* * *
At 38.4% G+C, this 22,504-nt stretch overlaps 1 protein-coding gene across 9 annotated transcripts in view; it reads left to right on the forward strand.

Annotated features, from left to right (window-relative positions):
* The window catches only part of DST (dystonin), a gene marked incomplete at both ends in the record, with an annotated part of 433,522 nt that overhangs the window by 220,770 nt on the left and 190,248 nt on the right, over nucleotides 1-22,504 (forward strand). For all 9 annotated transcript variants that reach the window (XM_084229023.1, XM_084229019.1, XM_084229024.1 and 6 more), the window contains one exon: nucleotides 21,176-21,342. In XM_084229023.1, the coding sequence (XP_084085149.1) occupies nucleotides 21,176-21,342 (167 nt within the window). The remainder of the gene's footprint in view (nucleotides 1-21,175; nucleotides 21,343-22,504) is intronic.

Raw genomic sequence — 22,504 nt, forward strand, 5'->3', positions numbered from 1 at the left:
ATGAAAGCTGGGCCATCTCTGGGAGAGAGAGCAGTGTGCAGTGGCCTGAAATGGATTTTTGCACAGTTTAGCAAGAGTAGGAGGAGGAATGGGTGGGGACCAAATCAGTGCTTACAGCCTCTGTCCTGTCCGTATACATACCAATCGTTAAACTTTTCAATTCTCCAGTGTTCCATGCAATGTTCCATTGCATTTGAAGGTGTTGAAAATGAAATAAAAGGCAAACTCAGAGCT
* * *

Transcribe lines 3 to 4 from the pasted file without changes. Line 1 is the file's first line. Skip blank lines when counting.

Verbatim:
* The window catches only part of DST (dystonin), a gene marked incomplete at both ends in the record, with an annotated part of 433,522 nt that overhangs the window by 220,770 nt on the left and 190,248 nt on the right, over nucleotides 1-22,504 (forward strand). For all 9 annotated transcript variants that reach the window (XM_084229023.1, XM_084229019.1, XM_084229024.1 and 6 more), the window contains one exon: nucleotides 21,176-21,342. In XM_084229023.1, the coding sequence (XP_084085149.1) occupies nucleotides 21,176-21,342 (167 nt within the window). The remainder of the gene's footprint in view (nucleotides 1-21,175; nucleotides 21,343-22,504) is intronic.

Raw genomic sequence — 22,504 nt, forward strand, 5'->3', positions numbered from 1 at the left: